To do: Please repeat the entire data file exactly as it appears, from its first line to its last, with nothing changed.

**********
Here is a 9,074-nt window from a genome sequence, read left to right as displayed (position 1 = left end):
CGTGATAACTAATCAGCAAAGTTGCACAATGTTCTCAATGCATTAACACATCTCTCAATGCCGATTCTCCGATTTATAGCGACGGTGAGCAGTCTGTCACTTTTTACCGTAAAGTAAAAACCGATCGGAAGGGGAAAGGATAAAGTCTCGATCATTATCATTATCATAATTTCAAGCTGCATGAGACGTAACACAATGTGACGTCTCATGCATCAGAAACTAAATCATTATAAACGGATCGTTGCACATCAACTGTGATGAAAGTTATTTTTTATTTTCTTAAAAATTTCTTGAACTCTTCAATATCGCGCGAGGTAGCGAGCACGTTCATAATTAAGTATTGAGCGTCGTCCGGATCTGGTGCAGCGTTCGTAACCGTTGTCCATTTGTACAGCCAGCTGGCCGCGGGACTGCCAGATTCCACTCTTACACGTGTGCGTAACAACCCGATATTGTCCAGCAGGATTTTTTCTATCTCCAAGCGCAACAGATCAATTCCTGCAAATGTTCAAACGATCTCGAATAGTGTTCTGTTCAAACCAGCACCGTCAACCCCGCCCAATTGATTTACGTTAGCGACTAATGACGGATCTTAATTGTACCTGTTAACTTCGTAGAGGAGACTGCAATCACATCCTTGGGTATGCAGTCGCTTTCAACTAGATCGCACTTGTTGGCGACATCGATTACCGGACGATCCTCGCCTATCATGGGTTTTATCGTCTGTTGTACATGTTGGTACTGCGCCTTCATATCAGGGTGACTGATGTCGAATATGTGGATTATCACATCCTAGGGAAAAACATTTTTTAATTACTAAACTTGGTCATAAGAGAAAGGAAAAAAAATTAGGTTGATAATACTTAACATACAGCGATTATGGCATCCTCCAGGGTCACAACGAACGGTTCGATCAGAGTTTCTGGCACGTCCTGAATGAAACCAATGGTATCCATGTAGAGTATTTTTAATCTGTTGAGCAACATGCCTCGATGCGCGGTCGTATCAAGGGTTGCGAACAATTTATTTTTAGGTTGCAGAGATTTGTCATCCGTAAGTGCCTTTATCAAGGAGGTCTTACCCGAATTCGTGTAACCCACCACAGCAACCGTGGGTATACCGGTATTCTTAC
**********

Here is a 9,074-nt window from a genome sequence, read left to right as displayed (position 1 = left end):
CGTGATAACTAATCAGCAAAGTTGCACAATGTTCTCAATGCATTAACACATCTCTCAATGCCGATTCTCCGATTTATAGCGACGGTGAGCAGTCTGTCACTTTTTACCGTAAAGTAAAAACCGATCGGAAGGGGAAAGGATAAAGTCTCGATCATTATCATTATCATAATTTCAAGCTGCATGAGACGTAACACAATGTGACGTCTCATGCATCAGAAACTAAATCATTATAAACGGATCGTTGCACATCAACTGTGATGAAAGTTATTTTTTATTTTCTTAAAAATTTCTTGAACTCTTCAATATCGCGCGAGGTAGCGAGCACGTTCATAATTAAGTATTGAGCGTCGTCCGGATCTGGTGCAGCGTTCGTAACCGTTGTCCATTTGTACAGCCAGCTGGCCGCGGGACTGCCAGATTCCACTCTTACACGTGTGCGTAACAACCCGATATTGTCCAGCAGGATTTTTTCTATCTCCAAGCGCAACAGATCAATTCCTGCAAATGTTCAAACGATCTCGAATAGTGTTCTGTTCAAACCAGCACCGTCAACCCCGCCCAATTGATTTACGTTAGCGACTAATGACGGATCTTAATTGTACCTGTTAACTTCGTAGAGGAGACTGCAATCACATCCTTGGGTATGCAGTCGCTTTCAACTAGATCGCACTTGTTGGCGACATCGATTACCGGACGATCCTCGCCTATCATGGGTTTTATCGTCTGTTGTACATGTTGGTACTGCGCCTTCATATCAGGGTGACTGATGTCGAATATGTGGATTATCACATCCTAGGGAAAAACATTTTTTAATTACTAAACTTGGTCATAAGAGAAAGGAAAAAAAATTAGGTTGATAATACTTAACATACAGCGATTATGGCATCCTCCAGGGTCACAACGAACGGTTCGATCAGAGTTTCTGGCACGTCCTGAATGAAACCAATGGTATCCATGTAGAGTATTTTTAATCTGTTGAGCAACATGCCTCGATGCGCGGTCGTATCAAGGGTTGCGAACAATTTATTTTTAGGTTGCAGAGATTTGTCATCCGTAAGTGCCTTTATCAAGGAGGTCTTACCCGAATTCGTGTAACCCACCACAGCAACCGTGGGTATACCGGTATTCTTAC